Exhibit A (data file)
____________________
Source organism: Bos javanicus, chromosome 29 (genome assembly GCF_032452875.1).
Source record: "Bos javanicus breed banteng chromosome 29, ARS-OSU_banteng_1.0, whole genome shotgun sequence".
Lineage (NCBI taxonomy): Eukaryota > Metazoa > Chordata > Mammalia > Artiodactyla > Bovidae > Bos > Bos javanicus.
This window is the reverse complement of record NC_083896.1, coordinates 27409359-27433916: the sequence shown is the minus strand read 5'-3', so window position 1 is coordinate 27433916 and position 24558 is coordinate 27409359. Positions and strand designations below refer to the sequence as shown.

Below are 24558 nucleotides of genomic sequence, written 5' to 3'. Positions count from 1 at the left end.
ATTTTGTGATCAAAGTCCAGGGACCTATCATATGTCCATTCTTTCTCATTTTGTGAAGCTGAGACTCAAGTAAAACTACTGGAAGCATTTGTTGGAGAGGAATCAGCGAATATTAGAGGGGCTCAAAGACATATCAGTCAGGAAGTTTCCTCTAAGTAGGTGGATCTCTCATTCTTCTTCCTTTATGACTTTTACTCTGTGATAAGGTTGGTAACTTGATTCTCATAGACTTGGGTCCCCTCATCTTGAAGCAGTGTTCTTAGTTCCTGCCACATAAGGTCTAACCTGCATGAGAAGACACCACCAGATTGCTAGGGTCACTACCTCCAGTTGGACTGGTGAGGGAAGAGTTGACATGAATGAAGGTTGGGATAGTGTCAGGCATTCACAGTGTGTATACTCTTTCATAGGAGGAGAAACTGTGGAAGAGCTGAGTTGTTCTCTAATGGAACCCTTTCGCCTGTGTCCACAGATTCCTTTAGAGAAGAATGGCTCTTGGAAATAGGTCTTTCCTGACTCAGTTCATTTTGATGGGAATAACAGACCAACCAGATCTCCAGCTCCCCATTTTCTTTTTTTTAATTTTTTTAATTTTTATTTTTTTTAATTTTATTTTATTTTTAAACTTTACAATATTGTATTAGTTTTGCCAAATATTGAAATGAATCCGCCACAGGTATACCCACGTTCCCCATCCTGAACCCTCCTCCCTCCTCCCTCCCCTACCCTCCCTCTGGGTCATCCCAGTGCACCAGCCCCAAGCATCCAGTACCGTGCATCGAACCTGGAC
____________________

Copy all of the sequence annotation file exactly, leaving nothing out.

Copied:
Source organism: Bos javanicus, chromosome 29 (genome assembly GCF_032452875.1).
Source record: "Bos javanicus breed banteng chromosome 29, ARS-OSU_banteng_1.0, whole genome shotgun sequence".
Lineage (NCBI taxonomy): Eukaryota > Metazoa > Chordata > Mammalia > Artiodactyla > Bovidae > Bos > Bos javanicus.
This window is the reverse complement of record NC_083896.1, coordinates 27409359-27433916: the sequence shown is the minus strand read 5'-3', so window position 1 is coordinate 27433916 and position 24558 is coordinate 27409359. Positions and strand designations below refer to the sequence as shown.

Below are 24558 nucleotides of genomic sequence, written 5' to 3'. Positions count from 1 at the left end.
ATTTTGTGATCAAAGTCCAGGGACCTATCATATGTCCATTCTTTCTCATTTTGTGAAGCTGAGACTCAAGTAAAACTACTGGAAGCATTTGTTGGAGAGGAATCAGCGAATATTAGAGGGGCTCAAAGACATATCAGTCAGGAAGTTTCCTCTAAGTAGGTGGATCTCTCATTCTTCTTCCTTTATGACTTTTACTCTGTGATAAGGTTGGTAACTTGATTCTCATAGACTTGGGTCCCCTCATCTTGAAGCAGTGTTCTTAGTTCCTGCCACATAAGGTCTAACCTGCATGAGAAGACACCACCAGATTGCTAGGGTCACTACCTCCAGTTGGACTGGTGAGGGAAGAGTTGACATGAATGAAGGTTGGGATAGTGTCAGGCATTCACAGTGTGTATACTCTTTCATAGGAGGAGAAACTGTGGAAGAGCTGAGTTGTTCTCTAATGGAACCCTTTCGCCTGTGTCCACAGATTCCTTTAGAGAAGAATGGCTCTTGGAAATAGGTCTTTCCTGACTCAGTTCATTTTGATGGGAATAACAGACCAACCAGATCTCCAGCTCCCCATTTTCTTTTTTTTAATTTTTTTAATTTTTATTTTTTTTAATTTTATTTTATTTTTAAACTTTACAATATTGTATTAGTTTTGCCAAATATTGAAATGAATCCGCCACAGGTATACCCACGTTCCCCATCCTGAACCCTCCTCCCTCCTCCCTCCCCTACCCTCCCTCTGGGTCATCCCAGTGCACCAGCCCCAAGCATCCAGTACCGTGCATCGAACCTGGAC